Borderline Personality Disorder Ontogeny Of A Diagnosis
Upcoming SlideShare
Loading in...5
×
 

Like this? Share it with your network

Share

Borderline Personality Disorder Ontogeny Of A Diagnosis

on

  • 5,631 views

On April 1, 2008, the U.S. House of Representatives ...

On April 1, 2008, the U.S. House of Representatives
unanimously passed House Resolution 1005 supporting
the month of May as borderline personality disorder
awareness month. The resolution stated that “despite its
prevalence, enormous public health costs, and the dev-
astating toll it takes on individuals, families, and com-
munities, [borderline personality disorder] only recently
has begun to command the attention it requires.” House
Resolution 1005, which was the outcome of public advo-
cacy efforts, drew attention to the disproportion between
the high public health significance of borderline person-
ality disorder and the low levels of public awareness,
funded research, and treatment resources associated
with the disorder. A recurrent theme in this review is the
persistence of borderline personality disorder as a sus-
pect category largely neglected by psychiatric institu-
tions, comprising a group of patients few clinicians want
to treat.

Statistics

Views

Total Views
5,631
Views on SlideShare
5,631
Embed Views
0

Actions

Likes
1
Downloads
57
Comments
0

0 Embeds 0

No embeds

Accessibility

Categories

Upload Details

Uploaded via as Adobe PDF

Usage Rights

© All Rights Reserved

Report content

Flagged as inappropriate Flag as inappropriate
Flag as inappropriate

Select your reason for flagging this presentation as inappropriate.

Cancel
  • Full Name Full Name Comment goes here.
    Are you sure you want to
    Your message goes here
    Processing…
Post Comment
Edit your comment

Borderline Personality Disorder Ontogeny Of A Diagnosis Document Transcript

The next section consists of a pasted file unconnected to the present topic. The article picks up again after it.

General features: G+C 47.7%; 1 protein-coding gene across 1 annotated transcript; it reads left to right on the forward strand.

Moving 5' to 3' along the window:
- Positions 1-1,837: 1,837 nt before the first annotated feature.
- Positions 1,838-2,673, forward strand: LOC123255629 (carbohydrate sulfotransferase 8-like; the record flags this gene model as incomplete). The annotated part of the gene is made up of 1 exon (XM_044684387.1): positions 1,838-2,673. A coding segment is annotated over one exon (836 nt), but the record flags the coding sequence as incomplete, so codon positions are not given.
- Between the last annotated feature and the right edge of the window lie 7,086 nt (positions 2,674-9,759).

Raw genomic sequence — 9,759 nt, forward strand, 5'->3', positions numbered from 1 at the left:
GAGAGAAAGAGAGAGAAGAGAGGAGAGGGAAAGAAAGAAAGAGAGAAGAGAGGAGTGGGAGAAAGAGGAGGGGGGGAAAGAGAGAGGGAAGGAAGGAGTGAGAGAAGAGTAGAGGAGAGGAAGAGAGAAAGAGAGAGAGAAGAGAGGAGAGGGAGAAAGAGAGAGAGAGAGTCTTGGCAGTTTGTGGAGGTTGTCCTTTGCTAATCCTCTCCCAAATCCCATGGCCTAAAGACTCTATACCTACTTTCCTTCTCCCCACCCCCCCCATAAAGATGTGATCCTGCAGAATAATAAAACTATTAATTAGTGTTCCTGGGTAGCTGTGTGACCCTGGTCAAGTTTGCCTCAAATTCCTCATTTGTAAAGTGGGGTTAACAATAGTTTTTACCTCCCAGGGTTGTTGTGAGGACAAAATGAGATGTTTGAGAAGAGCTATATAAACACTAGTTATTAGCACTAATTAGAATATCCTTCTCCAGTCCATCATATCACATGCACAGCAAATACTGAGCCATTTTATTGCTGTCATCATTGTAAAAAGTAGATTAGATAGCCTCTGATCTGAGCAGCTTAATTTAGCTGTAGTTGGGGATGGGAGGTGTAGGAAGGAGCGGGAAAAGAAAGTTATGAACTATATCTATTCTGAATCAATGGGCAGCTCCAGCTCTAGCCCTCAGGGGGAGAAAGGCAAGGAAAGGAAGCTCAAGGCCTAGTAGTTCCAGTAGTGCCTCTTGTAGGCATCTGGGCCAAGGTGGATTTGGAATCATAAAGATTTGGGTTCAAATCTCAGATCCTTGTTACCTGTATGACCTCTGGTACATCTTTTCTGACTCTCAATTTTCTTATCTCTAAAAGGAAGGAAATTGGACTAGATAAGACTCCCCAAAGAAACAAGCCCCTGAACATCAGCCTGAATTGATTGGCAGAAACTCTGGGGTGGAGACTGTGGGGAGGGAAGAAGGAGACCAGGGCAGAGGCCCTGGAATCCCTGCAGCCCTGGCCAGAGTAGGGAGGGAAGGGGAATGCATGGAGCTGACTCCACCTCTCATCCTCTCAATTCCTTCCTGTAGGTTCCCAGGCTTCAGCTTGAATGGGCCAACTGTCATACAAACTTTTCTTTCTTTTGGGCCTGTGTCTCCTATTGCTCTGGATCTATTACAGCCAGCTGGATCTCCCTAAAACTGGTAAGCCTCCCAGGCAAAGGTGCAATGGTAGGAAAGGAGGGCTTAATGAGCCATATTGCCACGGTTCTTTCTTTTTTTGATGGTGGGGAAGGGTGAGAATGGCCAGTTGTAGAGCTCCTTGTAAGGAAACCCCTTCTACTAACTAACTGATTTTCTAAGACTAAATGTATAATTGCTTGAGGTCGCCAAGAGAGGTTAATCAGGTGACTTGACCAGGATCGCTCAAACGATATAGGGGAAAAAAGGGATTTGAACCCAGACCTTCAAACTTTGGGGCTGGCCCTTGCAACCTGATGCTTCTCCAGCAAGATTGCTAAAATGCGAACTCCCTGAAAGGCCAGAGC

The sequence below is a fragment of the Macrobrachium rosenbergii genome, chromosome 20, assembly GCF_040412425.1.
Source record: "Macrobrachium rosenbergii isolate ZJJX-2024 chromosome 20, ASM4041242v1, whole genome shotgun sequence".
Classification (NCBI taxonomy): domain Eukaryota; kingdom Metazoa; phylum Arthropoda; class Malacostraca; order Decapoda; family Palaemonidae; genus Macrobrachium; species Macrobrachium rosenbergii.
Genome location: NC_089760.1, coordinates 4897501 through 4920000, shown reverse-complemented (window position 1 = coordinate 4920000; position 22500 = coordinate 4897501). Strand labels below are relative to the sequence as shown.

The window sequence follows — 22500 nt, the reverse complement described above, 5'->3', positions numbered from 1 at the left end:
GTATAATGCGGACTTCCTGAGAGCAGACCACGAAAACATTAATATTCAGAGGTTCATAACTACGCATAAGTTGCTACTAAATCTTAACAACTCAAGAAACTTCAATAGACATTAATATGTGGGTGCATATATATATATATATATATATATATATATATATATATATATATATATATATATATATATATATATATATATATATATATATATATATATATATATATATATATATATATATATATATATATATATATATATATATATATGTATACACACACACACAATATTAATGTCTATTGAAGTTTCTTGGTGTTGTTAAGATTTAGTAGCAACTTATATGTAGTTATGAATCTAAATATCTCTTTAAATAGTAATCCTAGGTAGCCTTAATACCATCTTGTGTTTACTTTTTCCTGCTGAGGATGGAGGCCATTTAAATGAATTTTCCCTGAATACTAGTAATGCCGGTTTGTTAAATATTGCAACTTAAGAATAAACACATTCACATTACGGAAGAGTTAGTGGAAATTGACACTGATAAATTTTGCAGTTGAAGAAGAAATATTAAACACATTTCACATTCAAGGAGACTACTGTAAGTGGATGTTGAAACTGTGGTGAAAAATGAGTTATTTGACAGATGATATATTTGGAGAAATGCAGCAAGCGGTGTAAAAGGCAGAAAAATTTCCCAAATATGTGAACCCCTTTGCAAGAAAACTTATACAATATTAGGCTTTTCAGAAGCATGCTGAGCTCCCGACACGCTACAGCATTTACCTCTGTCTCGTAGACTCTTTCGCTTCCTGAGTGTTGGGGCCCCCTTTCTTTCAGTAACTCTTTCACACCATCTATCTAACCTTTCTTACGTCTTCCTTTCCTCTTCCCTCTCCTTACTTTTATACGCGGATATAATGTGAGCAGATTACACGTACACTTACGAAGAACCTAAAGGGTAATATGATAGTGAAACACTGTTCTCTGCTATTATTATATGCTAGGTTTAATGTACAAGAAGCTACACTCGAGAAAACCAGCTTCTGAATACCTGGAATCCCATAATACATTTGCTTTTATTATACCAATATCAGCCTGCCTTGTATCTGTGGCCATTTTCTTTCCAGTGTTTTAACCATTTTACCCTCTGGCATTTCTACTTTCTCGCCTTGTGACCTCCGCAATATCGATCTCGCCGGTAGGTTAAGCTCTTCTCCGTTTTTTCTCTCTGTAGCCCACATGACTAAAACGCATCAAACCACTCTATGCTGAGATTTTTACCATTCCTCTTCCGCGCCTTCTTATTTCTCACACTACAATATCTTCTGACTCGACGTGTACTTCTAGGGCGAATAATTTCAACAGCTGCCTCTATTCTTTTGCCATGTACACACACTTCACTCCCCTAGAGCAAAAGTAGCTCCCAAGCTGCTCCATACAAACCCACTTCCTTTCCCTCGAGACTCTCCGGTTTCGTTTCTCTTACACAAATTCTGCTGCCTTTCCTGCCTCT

• 1. Reviews and Overviews Borderline Personality Disorder: Ontogeny of a Diagnosis John G. Gunderson, M.D. Objective: The purpose of this article is cant heritability and with specific and ef- to describe the development of the bor- fective psychotherapeutic treatments. derline personality disorder diagnosis, Nonetheless, patients with this disorder highlighting both the obstacles encoun- pose a major public health problem while tered and the associated achievements. they themselves remain highly stigma- tized and largely neglected. Method: On the basis of a review of the literature, the author provides a chrono- Conclusions: D e s p i t e r e m a r k a b l e logical account of the borderline con- changes in our knowledge about border- struct in psychiatry, summarizing progress line pers onality disorder, incre ase d in decade-long intervals. awareness involving much more educa- tion and research is still needed. Psychiat- Results: Borderline personality disorder ric institutions, professional organiza- has moved from being a psychoanalytic tions, public policies, and reimbursement colloquialism for untreatable neurotics to agencies need to prioritize this need. becoming a valid diagnosis with signifi- (Am J Psychiatry 2009; 166:530–539) O n April 1, 2008, the U.S. House of Representatives unanimously passed House Resolution 1005 supporting Before 1970—From Untreatable Patients to Personality Organization: the month of May as borderline personality disorder awareness month. The resolution stated that “despite its “A Psychoanalytic Colloquialism” prevalence, enormous public health costs, and the dev- The identification of patients as “borderline” first arose astating toll it takes on individuals, families, and com- in an era when the psychoanalytic paradigm dominated munities, [borderline personality disorder] only recently psychiatry and our classification system was primitive. At has begun to command the attention it requires.” House that time classification was tied to analyzability: patients Resolution 1005, which was the outcome of public advo- with neuroses were considered analyzable—and therefore cacy efforts, drew attention to the disproportion between treatable—and those with psychoses were considered not the high public health significance of borderline person- analyzable—and therefore untreatable. ality disorder and the low levels of public awareness, The psychiatrists most responsible for introducing the funded research, and treatment resources associated label “borderline” were Stern (1) and Knight (2). By identi- with the disorder. A recurrent theme in this review is the fying the tendency of certain patients to regress into “bor- persistence of borderline personality disorder as a sus- derline schizophrenia” mental states in unstructured situ- pect category largely neglected by psychiatric institu- ations, these authors gave initial clinical meaning to the tions, comprising a group of patients few clinicians want borderline construct. The primary category to which these to treat. patients were “borderline” was schizophrenia (3–7). Still, The review highlights the major clinical, scientific, and until the 1970s the term “borderline” remained a rarely public health issues, as well as some of the remarkable and inconsistently used “colloquialism within the psycho- personalities, that have shaped the development of this analytic fraternity” (8). diagnosis. It is necessarily selective. It is organized chro- The construct took its next major step forward in 1967, nologically, beginning with the period before the diagno- when Kernberg (9), a psychoanalyst concerned with the sis was used clinically and then dividing the subsequent boundaries of analyzability, defined borderline as a mid- period somewhat arbitrarily into decade-long intervals. dle level of personality organization bounded on one side This approach allows the review of the trials and tribu- by sicker patients who had psychotic personality organi- lations of borderline personality disorder to proceed zation and on the other by those who were healthier and within the framework of the changes that were concur- had neurotic personality organization. As such, borderline rently transforming psychiatry. personality organization was a broad form of psychopa- thology defined by primitive defenses (splitting, projective identification), identity diffusion, and lapses in reality testing (9). Kernberg then went on to suggest that these This article is discussed in an editorial by Dr. Oldham (p. 509). 530 ajp.psychiatryonline.org Am J Psychiatry 166:5, May 2009